All people handling food must report any illness or condition they have that may increase their risk of contaminating food. They must also make sure that they have a bath or shower before they start work to reduce bacteria on their body and hair.

You should consider whether a food handler is fit to work if they are coughing or sneezing, or if they have a runny nose, spots, boils or septic cuts.

If a food handler has these or any other open skin infections you should not let them handle food unless you can put controls in place. Handkerchiefs must not be used in production or storage areas.

If a food handler uses a tissue, they should dispose of it straightaway and then wash their hands before handling any food.

Waterproof plasters must be used to cover cuts, sores or any broken skin. The plasters should be blue so they are easy to see should they come off or fall into food.

If the area is too big to be covered by a plaster, you should use a finger stall or glove instead.

Sometimes waterproof plasters do not stick to the skin very well. In these circumstances the use of vinyl gloves is a useful addition to protecting the food.

Anyone handling food should wash their hands thoroughly before and after all food-preparation tasks. Gloves may be worn if appropriate - but they must be changed regularly or they may become a source of cross-contamination.

Food handlers should always wash their hands, whether they wear gloves or not. Rings and bangles can stop people washing their hands properly and can also transfer bacteria to food.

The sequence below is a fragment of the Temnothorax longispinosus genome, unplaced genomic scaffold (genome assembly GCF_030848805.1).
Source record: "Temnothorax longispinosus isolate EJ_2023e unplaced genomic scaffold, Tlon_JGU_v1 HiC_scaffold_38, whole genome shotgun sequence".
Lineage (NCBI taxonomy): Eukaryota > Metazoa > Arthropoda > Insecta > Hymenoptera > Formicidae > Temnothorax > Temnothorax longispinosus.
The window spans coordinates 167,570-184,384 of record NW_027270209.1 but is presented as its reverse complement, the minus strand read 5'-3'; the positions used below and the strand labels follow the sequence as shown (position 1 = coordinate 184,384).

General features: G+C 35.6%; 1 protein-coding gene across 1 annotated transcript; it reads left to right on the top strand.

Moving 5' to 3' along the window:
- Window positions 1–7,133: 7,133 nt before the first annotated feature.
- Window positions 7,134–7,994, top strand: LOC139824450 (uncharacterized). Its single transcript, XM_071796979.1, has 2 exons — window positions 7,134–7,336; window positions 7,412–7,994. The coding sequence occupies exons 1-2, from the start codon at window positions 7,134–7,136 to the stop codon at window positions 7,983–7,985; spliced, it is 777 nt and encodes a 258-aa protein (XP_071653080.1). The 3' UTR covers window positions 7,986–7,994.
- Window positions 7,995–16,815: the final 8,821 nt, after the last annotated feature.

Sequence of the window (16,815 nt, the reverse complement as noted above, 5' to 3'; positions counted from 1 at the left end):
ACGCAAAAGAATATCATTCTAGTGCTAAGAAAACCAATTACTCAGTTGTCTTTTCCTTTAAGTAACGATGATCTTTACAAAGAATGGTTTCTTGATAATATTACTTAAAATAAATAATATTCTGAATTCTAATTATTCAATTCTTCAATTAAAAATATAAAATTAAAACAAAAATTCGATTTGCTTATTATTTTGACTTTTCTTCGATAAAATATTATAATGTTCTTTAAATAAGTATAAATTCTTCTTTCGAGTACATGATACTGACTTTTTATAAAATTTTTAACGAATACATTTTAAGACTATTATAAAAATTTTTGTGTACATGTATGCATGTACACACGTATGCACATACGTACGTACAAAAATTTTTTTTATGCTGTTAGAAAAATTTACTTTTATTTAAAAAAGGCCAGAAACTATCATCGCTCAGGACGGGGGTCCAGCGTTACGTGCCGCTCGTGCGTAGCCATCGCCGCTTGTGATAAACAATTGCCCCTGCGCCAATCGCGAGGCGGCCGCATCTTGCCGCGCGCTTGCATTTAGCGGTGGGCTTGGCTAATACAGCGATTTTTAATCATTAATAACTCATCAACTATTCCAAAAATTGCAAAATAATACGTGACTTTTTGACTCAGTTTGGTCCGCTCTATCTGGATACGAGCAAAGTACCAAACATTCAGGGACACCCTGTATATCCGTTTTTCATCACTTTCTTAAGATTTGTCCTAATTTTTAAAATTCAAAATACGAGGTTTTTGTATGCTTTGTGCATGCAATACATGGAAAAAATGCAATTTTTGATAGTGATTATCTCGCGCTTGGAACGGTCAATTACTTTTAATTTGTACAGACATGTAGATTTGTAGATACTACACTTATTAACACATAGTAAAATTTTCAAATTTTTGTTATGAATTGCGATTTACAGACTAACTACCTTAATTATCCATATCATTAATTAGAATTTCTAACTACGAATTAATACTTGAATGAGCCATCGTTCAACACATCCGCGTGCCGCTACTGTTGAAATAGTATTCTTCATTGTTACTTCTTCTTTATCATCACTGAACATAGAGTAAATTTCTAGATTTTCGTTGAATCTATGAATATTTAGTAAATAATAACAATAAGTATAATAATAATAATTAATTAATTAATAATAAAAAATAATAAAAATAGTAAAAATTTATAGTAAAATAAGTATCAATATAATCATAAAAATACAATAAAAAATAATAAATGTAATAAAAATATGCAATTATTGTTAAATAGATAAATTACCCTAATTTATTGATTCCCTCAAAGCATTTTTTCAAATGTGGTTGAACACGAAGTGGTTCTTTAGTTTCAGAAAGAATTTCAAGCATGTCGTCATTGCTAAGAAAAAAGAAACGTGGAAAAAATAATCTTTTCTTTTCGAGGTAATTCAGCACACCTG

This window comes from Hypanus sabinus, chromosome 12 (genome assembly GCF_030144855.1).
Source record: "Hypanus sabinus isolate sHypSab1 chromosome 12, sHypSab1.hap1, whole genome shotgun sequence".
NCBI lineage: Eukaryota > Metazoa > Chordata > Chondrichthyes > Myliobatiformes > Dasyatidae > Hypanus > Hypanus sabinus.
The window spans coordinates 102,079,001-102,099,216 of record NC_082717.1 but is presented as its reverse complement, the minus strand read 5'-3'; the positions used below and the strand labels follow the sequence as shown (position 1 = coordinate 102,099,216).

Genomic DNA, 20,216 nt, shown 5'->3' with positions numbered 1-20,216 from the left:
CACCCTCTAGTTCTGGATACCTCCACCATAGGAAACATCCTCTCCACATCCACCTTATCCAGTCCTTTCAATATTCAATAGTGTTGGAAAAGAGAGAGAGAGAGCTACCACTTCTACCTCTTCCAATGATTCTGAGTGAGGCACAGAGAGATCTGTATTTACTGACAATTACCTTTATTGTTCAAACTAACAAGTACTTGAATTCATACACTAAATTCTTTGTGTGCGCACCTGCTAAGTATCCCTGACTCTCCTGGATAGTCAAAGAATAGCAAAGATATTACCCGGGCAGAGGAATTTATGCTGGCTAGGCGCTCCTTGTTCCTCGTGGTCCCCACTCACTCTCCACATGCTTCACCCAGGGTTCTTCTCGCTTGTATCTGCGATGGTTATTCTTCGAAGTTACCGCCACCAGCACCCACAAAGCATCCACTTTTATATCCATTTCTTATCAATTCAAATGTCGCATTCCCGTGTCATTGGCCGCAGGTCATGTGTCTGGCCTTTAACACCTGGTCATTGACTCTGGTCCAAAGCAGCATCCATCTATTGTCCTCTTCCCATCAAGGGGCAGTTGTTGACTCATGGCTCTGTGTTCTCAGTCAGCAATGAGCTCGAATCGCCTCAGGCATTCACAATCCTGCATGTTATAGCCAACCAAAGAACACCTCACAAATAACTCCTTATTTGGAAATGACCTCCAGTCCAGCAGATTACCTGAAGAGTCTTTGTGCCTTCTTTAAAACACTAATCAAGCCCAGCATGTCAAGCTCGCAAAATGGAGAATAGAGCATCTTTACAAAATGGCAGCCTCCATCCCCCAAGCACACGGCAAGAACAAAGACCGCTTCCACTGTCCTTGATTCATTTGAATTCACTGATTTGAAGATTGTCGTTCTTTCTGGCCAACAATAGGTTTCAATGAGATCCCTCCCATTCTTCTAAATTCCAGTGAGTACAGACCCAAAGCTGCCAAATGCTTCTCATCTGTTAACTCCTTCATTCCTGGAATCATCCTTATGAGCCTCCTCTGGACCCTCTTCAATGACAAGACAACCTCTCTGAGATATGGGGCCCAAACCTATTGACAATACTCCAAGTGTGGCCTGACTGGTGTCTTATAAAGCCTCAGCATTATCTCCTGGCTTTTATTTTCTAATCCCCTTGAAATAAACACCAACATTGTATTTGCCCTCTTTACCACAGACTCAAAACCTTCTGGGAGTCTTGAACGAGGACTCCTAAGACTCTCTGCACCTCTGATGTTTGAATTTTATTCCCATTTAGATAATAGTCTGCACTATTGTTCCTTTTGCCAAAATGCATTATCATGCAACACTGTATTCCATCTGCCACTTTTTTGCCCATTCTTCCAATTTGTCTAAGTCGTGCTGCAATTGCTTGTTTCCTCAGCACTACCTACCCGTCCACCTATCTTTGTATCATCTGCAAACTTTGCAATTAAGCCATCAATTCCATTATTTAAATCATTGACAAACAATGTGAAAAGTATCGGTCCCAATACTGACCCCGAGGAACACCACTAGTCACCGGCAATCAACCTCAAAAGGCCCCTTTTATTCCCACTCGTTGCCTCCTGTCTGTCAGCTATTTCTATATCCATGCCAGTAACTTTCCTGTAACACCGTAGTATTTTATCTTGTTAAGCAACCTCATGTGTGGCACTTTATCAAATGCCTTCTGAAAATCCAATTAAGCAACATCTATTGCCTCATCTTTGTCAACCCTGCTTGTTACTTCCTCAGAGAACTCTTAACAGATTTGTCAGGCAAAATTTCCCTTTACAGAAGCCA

You need to provide:

  • enough wash basins exclusively for hand washing
  • wash basins that are in a convenient place to use
  • wash basins that are close to toilets, near the kitchen entrance and that have hot and cold running water - and
  • liquid soap dispensers and paper towels at each wash basin


  • use only pasteurised milk and milk products
  • don't prepare food, especially high-risk food, too early without considering how you are going to keep it safe before you serve it
  • keep the food either hot or cold
  • you should cook food so that the middle of it reaches a minimum of 75°C and then keep it hot (above 63°C) or cool it quickly, within one and a half hours
  • you should then put food in the fridge and keep it below 5°C
  • you should not keep hot food at a temperature of under 63°C or cold food above 5°C for any longer than possible

Plan the production of your food, and keep handling to a minimum. Use clean utensils.

You should let staff know that they must keep to high hygiene standards. Introduce the importance of personal hygiene, a clean workplace and hygienic food preparation techniques as part of staff training and promote these with posters and signs. Supervisors and managers should encourage their staff, lead by example and check the workplace to make sure that they are keeping to hygiene standards.

More information
You will find further guidance in our other leaflets on this website. Information can also be found on the Food Standards Agency website.

Alternatively, contact your local environmental health service for advice.

Please note
This leaflet is not an authoritative interpretation of the law and is intended only for guidance.

© 2018 itsa Ltd.